Included amongst the feedback was the phrase "Creating Fake Alpha," which I had first read in John Cassidy’s Portfolio column earlier this month, titled The Banker’s Bailout:
"Then there is the central and controversial issue of how to pay people who work for financial firms. In blowup after blowup, compensation schemes based on short-term performance have encouraged traders, division heads, and C.E.O.’s to act recklessly.
In the typical case, a trader or executive places a bet that pays off immediately—or soon enough to increase the individual’s bonus or stock-options value—but exposes the firm to long-term dangers.
Examples include Merrill’s decision to step up its production of mortgage securities just as the outlook for the real estate market darkened and Bear’s refusal to keep an adequate reserve of cash on hand. Earlier this year, Raghuram Rajan, a former chief economist at the International Monetary Fund, referred to such behavior as “creating fake alpha—appearing to create excess returns but in fact taking on hidden risks.”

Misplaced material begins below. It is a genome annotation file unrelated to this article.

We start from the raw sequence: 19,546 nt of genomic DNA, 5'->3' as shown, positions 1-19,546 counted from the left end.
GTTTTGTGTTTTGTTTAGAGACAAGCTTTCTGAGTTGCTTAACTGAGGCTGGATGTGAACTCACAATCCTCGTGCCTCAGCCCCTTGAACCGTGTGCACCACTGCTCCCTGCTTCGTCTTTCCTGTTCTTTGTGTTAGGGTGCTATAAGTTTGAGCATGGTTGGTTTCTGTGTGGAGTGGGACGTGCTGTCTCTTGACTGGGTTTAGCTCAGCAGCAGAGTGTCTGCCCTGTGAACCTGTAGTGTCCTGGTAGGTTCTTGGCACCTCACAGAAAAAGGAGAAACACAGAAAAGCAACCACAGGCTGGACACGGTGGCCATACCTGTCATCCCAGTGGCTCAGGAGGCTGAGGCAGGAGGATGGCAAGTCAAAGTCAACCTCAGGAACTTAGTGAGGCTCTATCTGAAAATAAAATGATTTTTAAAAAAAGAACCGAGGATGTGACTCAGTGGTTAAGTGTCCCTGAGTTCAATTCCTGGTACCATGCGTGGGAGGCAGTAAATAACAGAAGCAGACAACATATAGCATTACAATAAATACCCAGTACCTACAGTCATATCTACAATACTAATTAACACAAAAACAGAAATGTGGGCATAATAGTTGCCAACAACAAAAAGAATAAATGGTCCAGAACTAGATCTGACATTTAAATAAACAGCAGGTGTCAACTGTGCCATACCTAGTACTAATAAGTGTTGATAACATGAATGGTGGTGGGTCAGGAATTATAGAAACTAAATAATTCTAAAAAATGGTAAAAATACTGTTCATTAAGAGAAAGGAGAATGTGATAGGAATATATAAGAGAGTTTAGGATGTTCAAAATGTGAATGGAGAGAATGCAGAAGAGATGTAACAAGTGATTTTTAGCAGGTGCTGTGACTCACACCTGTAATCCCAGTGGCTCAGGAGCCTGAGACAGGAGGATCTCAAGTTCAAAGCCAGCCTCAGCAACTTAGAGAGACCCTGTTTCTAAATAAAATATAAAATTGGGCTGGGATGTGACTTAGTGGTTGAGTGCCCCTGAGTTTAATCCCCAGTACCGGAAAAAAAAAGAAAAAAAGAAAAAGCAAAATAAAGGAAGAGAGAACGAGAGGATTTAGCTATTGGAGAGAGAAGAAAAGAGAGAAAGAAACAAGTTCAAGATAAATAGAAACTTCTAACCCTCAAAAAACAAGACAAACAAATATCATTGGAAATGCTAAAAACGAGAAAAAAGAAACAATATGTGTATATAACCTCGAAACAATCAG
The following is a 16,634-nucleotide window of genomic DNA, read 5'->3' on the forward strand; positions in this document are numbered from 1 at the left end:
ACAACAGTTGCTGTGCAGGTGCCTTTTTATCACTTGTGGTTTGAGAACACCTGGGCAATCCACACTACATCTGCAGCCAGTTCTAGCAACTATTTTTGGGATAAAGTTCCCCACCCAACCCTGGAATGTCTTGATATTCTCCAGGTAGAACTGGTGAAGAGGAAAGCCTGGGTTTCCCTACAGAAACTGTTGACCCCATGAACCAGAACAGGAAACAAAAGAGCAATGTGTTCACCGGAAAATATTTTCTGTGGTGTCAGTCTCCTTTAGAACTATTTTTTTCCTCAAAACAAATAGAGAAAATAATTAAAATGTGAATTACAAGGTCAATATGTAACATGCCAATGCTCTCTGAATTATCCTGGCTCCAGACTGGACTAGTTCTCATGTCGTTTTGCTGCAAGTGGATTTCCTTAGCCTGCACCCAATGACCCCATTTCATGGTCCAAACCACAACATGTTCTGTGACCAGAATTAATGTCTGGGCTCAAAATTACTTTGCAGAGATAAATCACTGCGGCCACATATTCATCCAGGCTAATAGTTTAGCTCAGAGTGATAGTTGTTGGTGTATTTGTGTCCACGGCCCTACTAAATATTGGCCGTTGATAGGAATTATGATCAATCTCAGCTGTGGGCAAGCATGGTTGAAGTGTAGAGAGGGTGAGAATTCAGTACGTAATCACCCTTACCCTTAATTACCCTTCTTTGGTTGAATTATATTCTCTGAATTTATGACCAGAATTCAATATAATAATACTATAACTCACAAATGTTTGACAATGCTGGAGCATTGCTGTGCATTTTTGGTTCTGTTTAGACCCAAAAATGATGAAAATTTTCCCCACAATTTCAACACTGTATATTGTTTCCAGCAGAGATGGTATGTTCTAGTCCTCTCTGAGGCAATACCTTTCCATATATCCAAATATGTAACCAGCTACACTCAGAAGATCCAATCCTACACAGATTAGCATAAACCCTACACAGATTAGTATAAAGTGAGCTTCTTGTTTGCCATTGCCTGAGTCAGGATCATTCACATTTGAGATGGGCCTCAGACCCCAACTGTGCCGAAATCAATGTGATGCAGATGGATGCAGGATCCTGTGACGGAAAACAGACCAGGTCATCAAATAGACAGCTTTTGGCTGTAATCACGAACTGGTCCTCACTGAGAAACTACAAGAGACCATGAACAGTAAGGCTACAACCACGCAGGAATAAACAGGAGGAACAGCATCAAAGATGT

One possible solution to this is to "force traders and
senior executives to take a more long-term view." And the way you accomplish that is simple: Pay the traders and risk managers in stock or options that don’t vest for five or 10 years.
Perhaps when we look back at this era from a future vantage point, we will see that this was the last great era of finance (see today’s WSJ: Is Finance’s Economic Role Ebbing?).
I wonder if the bankers and financial engineers responsible for creating the subprime meltdown and the credit crunch may have finally killed the goose that laid the golden eggs . . .
What say ye?
UBS $37B Write Down, Part II: Compensation
Analyzing Bear Stearns’ Bailout
Portfolio, Apr 14 2008
Is Finance’s Economic Role Ebbing?
Sector May Make Up Smaller Part of GDP as Jobs Are Being Cut
WSJ, April 28, 2008
Switching boats in midstream to ride out credit storm
FT, August 14 2007 03:00
Bankers’ pay is deeply flawed
FT, January 8 2008 18:04